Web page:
Brandon_Lafving.jpgBY BRANDON LAFVING The Theater Collective entered a new, modern translation of Euripides’ The Bacchae, into the record. They pulled on a number of events and artifacts from recent history to connect Philly audiences to the masterpiece. The troupe is the brain-baby of one of the most prestigious authorial couples of Philadlephia, the eminent Lili Bita, poetess, actress, author, and Robert Zaller, author and professor of history at Drexel University. Zaller translated and adapted The Bacchae, while Bita plays the deranged/bereaved Agave, bewitched murderer of her own child.

Original author of the script, Euripides, was one of the most prolific playwrights of ancient Greece, and the play is considered one of his finest. It has survived the test of time, in part, because of its acerbic criticism of the Ancient Greek gods, highlighting the struggles of a civilization that has become wiser than its own idols. I could certainly relate. The Bacchae focuses on the vengeful Dionysos, the god of wine, orgies, etc. Angered by the rumors spread about his illegitimate birth, the god plots to wreak havoc on the city of Thebes, where he spreads inebriation, promiscuity, and rioting. The talented Frank Brückner synthesized a number of roles to fill the part, most prominently affecting Gary Oldman’s accent and arrogance in The Fifth Element as the ruthless businessman, Jean-Baptiste BACCHAE.jpgEmanuel Zorg. Brückner’s performance was less than ideal, due to poor eye contact with the audience, but for the most part he filled out the god’s golden sandals with his own two feet. Lili Bita’s gut-wrenching performance of Agave, murderer of her own son, was transcendent. This was expected. But the realism with which she evinced her character’s shock, terror, and grief could not have been anticipated by anyone not having shared that experience. Other players could not keep up.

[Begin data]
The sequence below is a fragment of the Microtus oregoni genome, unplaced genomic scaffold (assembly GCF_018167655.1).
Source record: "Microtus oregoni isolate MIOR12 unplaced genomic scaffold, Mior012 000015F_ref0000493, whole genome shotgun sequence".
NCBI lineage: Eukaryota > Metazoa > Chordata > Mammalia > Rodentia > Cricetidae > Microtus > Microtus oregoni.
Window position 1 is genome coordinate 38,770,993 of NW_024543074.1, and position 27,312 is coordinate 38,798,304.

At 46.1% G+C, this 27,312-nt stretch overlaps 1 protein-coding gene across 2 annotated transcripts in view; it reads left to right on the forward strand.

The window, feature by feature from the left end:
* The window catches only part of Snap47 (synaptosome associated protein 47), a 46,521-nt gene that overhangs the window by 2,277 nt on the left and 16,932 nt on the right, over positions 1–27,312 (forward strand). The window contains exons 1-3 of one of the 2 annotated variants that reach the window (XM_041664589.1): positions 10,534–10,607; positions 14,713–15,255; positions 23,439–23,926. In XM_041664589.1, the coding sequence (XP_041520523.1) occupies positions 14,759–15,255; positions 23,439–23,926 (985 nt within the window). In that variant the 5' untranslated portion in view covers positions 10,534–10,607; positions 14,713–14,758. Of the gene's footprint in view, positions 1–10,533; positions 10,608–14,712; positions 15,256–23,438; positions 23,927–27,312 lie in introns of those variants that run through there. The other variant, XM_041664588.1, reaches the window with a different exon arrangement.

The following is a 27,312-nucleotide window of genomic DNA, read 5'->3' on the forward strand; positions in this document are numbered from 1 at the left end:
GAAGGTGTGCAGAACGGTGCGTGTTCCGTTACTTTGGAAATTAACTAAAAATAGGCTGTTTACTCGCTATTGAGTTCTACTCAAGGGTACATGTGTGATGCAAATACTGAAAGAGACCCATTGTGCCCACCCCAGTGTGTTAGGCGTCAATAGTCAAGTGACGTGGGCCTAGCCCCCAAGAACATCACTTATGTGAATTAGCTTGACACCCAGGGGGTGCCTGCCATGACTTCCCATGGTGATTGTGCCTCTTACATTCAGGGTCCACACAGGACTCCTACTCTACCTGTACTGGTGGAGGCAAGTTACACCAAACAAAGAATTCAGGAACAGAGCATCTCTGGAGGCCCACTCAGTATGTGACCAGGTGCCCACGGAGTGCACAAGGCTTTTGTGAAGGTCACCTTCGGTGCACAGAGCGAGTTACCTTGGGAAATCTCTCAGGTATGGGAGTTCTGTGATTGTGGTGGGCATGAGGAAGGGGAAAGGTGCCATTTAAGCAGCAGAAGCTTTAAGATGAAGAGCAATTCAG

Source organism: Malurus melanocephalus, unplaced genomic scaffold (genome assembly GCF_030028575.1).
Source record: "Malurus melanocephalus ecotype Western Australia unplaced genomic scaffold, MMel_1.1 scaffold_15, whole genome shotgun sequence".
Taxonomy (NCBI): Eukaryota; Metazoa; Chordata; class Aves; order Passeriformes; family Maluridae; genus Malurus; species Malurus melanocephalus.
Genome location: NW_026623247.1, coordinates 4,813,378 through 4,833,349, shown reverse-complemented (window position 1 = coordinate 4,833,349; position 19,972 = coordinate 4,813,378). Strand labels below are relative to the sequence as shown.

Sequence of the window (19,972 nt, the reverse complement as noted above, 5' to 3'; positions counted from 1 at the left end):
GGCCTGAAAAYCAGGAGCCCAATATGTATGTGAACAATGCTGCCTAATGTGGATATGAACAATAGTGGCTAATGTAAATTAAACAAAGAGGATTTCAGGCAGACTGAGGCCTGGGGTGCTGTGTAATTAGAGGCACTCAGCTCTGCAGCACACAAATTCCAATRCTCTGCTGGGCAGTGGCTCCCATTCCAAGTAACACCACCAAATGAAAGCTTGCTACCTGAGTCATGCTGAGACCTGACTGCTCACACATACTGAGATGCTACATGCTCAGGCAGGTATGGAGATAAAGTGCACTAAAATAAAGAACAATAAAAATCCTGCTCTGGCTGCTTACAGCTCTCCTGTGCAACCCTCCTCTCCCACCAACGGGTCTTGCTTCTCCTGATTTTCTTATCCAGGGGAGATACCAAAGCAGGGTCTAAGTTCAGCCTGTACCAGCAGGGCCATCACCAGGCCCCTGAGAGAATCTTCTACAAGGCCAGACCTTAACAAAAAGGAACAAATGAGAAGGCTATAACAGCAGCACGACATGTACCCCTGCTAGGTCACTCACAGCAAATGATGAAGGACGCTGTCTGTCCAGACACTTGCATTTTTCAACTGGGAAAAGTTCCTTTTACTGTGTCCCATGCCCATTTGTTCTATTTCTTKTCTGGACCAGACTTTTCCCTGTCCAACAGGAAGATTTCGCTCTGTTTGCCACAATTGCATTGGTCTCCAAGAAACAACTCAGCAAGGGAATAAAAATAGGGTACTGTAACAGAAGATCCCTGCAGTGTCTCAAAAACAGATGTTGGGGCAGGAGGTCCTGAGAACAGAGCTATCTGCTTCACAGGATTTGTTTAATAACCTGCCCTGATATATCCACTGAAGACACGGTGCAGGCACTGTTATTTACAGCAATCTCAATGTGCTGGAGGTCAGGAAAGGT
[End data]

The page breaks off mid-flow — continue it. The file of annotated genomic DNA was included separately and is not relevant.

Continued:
The translation of the screenplay channeled apt references to contemporary themes and media. It did not always suit my taste, as when the prophet Tiresias retold the story of Dionysos’ conception. As the story goes, Zeus, upon seeing Dionysos’ mother, Semele, “honed in on her like a scud missile.” Other analogies were equally bold and off-putting to me, but later, Zaller’s translation was completely exonerated by an adept reference to Otto (Kevin Kline) in A Fish Called Wanda. “It’s K-k-k-k-Ken, c-c-c-c-coming to k-k-k-kill me,” became the expression of the prophet’s rage at being discounted by king Pentheus. He says: “You think I’m f-f-f-f-f-flapping my jaws for nothing?” Considering that the two ends of the metaphor were last words – the last words of Otto before being demolished by a steamroller, and Tiresias’ last warning to king Pentheus, this flash of wit hit me immediately with a giggle, which was followed by a surprised roar when I got the joke.

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